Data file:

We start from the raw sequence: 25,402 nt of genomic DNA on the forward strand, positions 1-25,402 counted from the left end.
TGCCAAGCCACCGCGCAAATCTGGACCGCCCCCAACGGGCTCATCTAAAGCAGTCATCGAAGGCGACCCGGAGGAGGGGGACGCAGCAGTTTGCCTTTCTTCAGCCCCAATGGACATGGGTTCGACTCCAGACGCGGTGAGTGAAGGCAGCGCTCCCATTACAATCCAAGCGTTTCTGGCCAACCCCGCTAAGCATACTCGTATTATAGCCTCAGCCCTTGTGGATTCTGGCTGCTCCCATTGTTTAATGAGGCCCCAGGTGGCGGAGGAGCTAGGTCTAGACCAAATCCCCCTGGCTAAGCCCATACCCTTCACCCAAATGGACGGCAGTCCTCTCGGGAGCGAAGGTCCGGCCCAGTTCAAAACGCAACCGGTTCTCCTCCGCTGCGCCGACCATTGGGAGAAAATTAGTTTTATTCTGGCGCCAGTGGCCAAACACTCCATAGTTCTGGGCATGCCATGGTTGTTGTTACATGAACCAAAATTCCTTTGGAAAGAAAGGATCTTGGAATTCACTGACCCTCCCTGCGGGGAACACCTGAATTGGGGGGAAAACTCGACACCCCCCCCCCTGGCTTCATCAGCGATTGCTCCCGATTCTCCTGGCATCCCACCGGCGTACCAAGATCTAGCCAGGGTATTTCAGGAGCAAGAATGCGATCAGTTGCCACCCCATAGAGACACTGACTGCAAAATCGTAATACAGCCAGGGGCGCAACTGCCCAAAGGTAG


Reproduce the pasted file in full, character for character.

We start from the raw sequence: 25,402 nt of genomic DNA on the forward strand, positions 1-25,402 counted from the left end.
TGCCAAGCCACCGCGCAAATCTGGACCGCCCCCAACGGGCTCATCTAAAGCAGTCATCGAAGGCGACCCGGAGGAGGGGGACGCAGCAGTTTGCCTTTCTTCAGCCCCAATGGACATGGGTTCGACTCCAGACGCGGTGAGTGAAGGCAGCGCTCCCATTACAATCCAAGCGTTTCTGGCCAACCCCGCTAAGCATACTCGTATTATAGCCTCAGCCCTTGTGGATTCTGGCTGCTCCCATTGTTTAATGAGGCCCCAGGTGGCGGAGGAGCTAGGTCTAGACCAAATCCCCCTGGCTAAGCCCATACCCTTCACCCAAATGGACGGCAGTCCTCTCGGGAGCGAAGGTCCGGCCCAGTTCAAAACGCAACCGGTTCTCCTCCGCTGCGCCGACCATTGGGAGAAAATTAGTTTTATTCTGGCGCCAGTGGCCAAACACTCCATAGTTCTGGGCATGCCATGGTTGTTGTTACATGAACCAAAATTCCTTTGGAAAGAAAGGATCTTGGAATTCACTGACCCTCCCTGCGGGGAACACCTGAATTGGGGGGAAAACTCGACACCCCCCCCCCTGGCTTCATCAGCGATTGCTCCCGATTCTCCTGGCATCCCACCGGCGTACCAAGATCTAGCCAGGGTATTTCAGGAGCAAGAATGCGATCAGTTGCCACCCCATAGAGACACTGACTGCAAAATCGTAATACAGCCAGGGGCGCAACTGCCCAAAGGTAG